Former New Mexico Gov. Bill Richardson served as Energy Secretary under President Bill Clinton; made waves in his home state by setting aggressive clean-energy portfolio mandates; and sought the Democratic presidential nomination in 2008 by casting himself as the “energy president” and promising aggressive action to boost the U.S. clean energy sector and curb carbon emissions. 

Speaking exclusively with Entelligent, Gov. Richardson explains how investors are helping to move the needle on climate change, why energy storage is the biggest current opportunity for clean-tech investors — and why Donald Trump’s campaign rhetoric is doing real harm to the U.S. alternative energy sector. 

 

Governor Richardson, you’ve served on the boards of numerous clean-energy companies. Have you learned anything in the private sector that you wish you’d known when you were in office? 

Well yeah, obviously — the sexy subjects we have now weren’t around when I was energy secretary or governor. The important energy areas right now in renewable areas are carbon pricing, R&D expenditures, efficiency standards — and, from the government side, trying to find coherent tax and subsidy policies. 

But the biggest emphasis now is on climate change — and the private sector has taken the lead in implementing the Paris agreements. The issue now is no longer whether changes will happen on climate change, but how fast they’ll happen, and how rapidly the private sector can scale up investment in them. And that will happen — the investment community is key, and they’re moving, I can see they’re moving. 

 

Do you think we’re reaching a point where alternative energy can compete without government assistance? 

You’re still going to need active political support — you need a viable regulatory regime from the government, and you need clear standards. But the need for subsidies will start subsiding in the days ahead as energy innovation grows. 

 

Where do you see the biggest opportunities for investors?

The agenda for investment is almost totally different than it used to be. On the innovation side, the real future is going to be advanced energy storage: how do you store renewable energy at scale, to make sure electricity is available and affordable for future use? If I were an investor, that’s where I’d put my money — on storage technologies.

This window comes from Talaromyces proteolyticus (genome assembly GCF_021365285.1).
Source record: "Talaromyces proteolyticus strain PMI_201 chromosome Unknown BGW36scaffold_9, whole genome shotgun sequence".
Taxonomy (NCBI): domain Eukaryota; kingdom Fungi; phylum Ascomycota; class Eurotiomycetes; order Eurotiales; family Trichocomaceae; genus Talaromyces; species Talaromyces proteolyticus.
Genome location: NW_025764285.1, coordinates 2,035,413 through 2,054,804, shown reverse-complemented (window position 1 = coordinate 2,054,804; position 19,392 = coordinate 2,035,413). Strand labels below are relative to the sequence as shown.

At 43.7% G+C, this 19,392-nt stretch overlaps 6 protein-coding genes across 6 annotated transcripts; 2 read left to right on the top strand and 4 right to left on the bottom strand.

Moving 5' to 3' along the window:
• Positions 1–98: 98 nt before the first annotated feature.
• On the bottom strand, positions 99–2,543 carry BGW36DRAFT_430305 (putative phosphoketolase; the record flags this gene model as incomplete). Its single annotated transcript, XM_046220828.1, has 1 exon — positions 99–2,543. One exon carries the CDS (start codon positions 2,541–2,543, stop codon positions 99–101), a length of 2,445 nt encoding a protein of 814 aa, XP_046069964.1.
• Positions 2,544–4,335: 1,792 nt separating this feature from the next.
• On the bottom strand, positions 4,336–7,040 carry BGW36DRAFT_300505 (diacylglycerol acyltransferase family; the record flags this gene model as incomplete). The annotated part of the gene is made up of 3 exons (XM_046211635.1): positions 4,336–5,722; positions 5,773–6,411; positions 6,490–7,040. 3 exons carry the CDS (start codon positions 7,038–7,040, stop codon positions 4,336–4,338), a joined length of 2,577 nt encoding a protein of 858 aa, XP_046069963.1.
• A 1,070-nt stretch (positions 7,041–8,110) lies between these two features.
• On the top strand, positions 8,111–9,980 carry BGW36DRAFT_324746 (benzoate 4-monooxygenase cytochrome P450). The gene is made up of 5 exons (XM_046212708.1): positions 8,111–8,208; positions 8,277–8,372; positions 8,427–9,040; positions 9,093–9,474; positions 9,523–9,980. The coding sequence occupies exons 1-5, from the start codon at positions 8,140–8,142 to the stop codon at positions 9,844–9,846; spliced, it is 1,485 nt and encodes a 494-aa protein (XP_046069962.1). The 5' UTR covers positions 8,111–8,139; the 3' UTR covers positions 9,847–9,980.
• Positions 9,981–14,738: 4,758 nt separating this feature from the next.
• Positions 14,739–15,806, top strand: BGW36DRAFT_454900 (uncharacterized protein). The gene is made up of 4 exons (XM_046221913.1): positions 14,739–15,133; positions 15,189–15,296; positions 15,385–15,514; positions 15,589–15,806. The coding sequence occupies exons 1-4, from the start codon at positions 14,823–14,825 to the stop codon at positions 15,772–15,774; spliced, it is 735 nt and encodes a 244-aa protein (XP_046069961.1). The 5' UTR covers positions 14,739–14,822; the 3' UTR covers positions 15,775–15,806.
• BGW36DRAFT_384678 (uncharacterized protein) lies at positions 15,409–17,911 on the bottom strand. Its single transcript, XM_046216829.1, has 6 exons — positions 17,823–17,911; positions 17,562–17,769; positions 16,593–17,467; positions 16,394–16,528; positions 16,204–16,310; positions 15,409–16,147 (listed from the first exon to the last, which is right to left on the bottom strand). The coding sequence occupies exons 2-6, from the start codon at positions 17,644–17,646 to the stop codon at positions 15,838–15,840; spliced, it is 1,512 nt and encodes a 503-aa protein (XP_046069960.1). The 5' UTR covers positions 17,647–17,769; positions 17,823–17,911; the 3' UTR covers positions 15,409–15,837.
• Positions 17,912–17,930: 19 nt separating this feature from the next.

Another area that’s important: we have to develop what’s called energy infrastructure. The key is that if you’re going to drive innovation in clean technologies, clean transport, agriculture, smart cities, then you need infrastructure — both storage and transmission. That’s where we’re currently lacking, but I see big opportunities there. 

 

We’ve recently seen both Abengoa (OTCMKTS:ABGBY) and SunEdison (OTCMKTS:SUNEQ) run into trouble, like Solyndra before them. Should energy investors be worried? 

I don’t think so — in many of those cases there were debt issues that weren’t related to the importance of the technology itself. And look, energy is risk. Nuclear power is risk, coal is risk, oil and gas is risk. You’ve got to realize that there’s always risk, even in renewables — even though I think renewables are the safest and the most promising of all of them. 

That’s why government needs to maintain a role, through loan guarantees, or a clear regulatory regime, or insurance protection. You can’t just say, “Let the private sector do it all” — there has got to be a public-private partnership that works, and not just rhetoric. 

 

Donald Trump says he’d scrap the Paris climate accord. Could the U.S. clean-energy sector survive a Trump presidency? 

Trump would have difficulty implementing that, but it’d cause investors to recoil — with his very negative rhetoric, and his lack of understanding of energy issues, it’d be troublesome. And look, I don’t think Trump will be elected, but just his rhetoric causes uncertainty — he’s a major presidential candidate from one of our two main parties, and he’s also a businessman, and people respect that. So when he has such a Neanderthal view of renewable energy, it causes concern. 

He’s basically saying that he’d wipe out the renewable energy sector. He wouldn’t be able to carry out many of those threats — he could do a lot of damage with executive orders, but the private sector, especially solar and wind, would be able to step up. Still, it’d be damaging if he were elected. The fact that he’s spewing all this negative rhetoric is troublesome, and harmful to the sector. 

European investors are already holding back, because they don’t read the polling data the way we do. Trump is already causing damage — not permanent damage, but it’s holding investment up. It has a chilling effect. 

 

Is Trump sincere when he says he thinks climate change is a hoax? 

He’s become a climate denier mostly because it’s the politics of the Tea Party. He’s just playing politics, but it’s still damaging. 

 

When you ran for president, you set out an aggressive clean-energy plan. Has Obama done enough to support the clean-energy sector? 

Yes, especially in the climate change area, with the Paris agreement, and the bilateral agreements with China and India. He’s been a good president for the renewable energy sector, and he’s going to leave a good legacy. 

Clinton would continue that, and probably be even more ambitious — the policies she’s proposed go significantly further than Obama’s. She’d continue and probably enhance the things Obama’s done.

Ben Whitford is the US correspondent for The Ecologist. He has written for the Guardian, Newsweek, Mother Jones, Slate, and many other publications.